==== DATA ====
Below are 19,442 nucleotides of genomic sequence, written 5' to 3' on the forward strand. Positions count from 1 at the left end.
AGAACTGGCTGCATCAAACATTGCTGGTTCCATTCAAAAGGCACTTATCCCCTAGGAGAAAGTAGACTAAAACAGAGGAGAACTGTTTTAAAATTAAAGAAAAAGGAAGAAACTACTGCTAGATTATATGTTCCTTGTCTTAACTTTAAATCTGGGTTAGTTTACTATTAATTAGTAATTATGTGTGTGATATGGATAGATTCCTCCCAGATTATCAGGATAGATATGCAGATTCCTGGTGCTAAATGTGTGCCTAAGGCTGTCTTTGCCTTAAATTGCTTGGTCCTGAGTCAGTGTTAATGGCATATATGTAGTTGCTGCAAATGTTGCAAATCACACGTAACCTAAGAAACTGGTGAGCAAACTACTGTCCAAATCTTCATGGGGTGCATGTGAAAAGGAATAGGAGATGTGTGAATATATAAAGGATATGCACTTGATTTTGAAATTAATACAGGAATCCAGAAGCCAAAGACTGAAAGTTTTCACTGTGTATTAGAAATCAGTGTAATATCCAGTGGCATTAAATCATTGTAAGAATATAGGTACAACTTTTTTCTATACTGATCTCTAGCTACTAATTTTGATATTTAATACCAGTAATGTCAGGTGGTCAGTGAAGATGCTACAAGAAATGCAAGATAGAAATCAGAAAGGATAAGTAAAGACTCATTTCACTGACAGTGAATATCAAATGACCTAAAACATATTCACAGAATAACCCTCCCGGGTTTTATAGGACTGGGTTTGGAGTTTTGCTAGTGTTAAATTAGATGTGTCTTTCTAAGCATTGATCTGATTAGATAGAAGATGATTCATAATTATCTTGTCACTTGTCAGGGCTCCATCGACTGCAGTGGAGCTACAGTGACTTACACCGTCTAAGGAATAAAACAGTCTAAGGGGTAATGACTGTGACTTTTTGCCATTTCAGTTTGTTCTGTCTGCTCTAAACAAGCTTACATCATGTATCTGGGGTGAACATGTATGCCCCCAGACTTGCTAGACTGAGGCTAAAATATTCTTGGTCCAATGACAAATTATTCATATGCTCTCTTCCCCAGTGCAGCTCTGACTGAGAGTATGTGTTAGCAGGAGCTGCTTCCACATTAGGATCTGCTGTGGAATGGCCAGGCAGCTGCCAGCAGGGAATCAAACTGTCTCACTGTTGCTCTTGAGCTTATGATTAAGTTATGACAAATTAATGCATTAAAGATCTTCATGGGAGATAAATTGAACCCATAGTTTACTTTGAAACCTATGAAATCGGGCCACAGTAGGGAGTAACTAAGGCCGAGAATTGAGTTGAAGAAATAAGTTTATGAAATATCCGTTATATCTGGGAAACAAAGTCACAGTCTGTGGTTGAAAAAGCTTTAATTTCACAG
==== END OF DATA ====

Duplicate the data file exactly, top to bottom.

Below are 19,442 nucleotides of genomic sequence, written 5' to 3' on the forward strand. Positions count from 1 at the left end.
AGAACTGGCTGCATCAAACATTGCTGGTTCCATTCAAAAGGCACTTATCCCCTAGGAGAAAGTAGACTAAAACAGAGGAGAACTGTTTTAAAATTAAAGAAAAAGGAAGAAACTACTGCTAGATTATATGTTCCTTGTCTTAACTTTAAATCTGGGTTAGTTTACTATTAATTAGTAATTATGTGTGTGATATGGATAGATTCCTCCCAGATTATCAGGATAGATATGCAGATTCCTGGTGCTAAATGTGTGCCTAAGGCTGTCTTTGCCTTAAATTGCTTGGTCCTGAGTCAGTGTTAATGGCATATATGTAGTTGCTGCAAATGTTGCAAATCACACGTAACCTAAGAAACTGGTGAGCAAACTACTGTCCAAATCTTCATGGGGTGCATGTGAAAAGGAATAGGAGATGTGTGAATATATAAAGGATATGCACTTGATTTTGAAATTAATACAGGAATCCAGAAGCCAAAGACTGAAAGTTTTCACTGTGTATTAGAAATCAGTGTAATATCCAGTGGCATTAAATCATTGTAAGAATATAGGTACAACTTTTTTCTATACTGATCTCTAGCTACTAATTTTGATATTTAATACCAGTAATGTCAGGTGGTCAGTGAAGATGCTACAAGAAATGCAAGATAGAAATCAGAAAGGATAAGTAAAGACTCATTTCACTGACAGTGAATATCAAATGACCTAAAACATATTCACAGAATAACCCTCCCGGGTTTTATAGGACTGGGTTTGGAGTTTTGCTAGTGTTAAATTAGATGTGTCTTTCTAAGCATTGATCTGATTAGATAGAAGATGATTCATAATTATCTTGTCACTTGTCAGGGCTCCATCGACTGCAGTGGAGCTACAGTGACTTACACCGTCTAAGGAATAAAACAGTCTAAGGGGTAATGACTGTGACTTTTTGCCATTTCAGTTTGTTCTGTCTGCTCTAAACAAGCTTACATCATGTATCTGGGGTGAACATGTATGCCCCCAGACTTGCTAGACTGAGGCTAAAATATTCTTGGTCCAATGACAAATTATTCATATGCTCTCTTCCCCAGTGCAGCTCTGACTGAGAGTATGTGTTAGCAGGAGCTGCTTCCACATTAGGATCTGCTGTGGAATGGCCAGGCAGCTGCCAGCAGGGAATCAAACTGTCTCACTGTTGCTCTTGAGCTTATGATTAAGTTATGACAAATTAATGCATTAAAGATCTTCATGGGAGATAAATTGAACCCATAGTTTACTTTGAAACCTATGAAATCGGGCCACAGTAGGGAGTAACTAAGGCCGAGAATTGAGTTGAAGAAATAAGTTTATGAAATATCCGTTATATCTGGGAAACAAAGTCACAGTCTGTGGTTGAAAAAGCTTTAATTTCACAG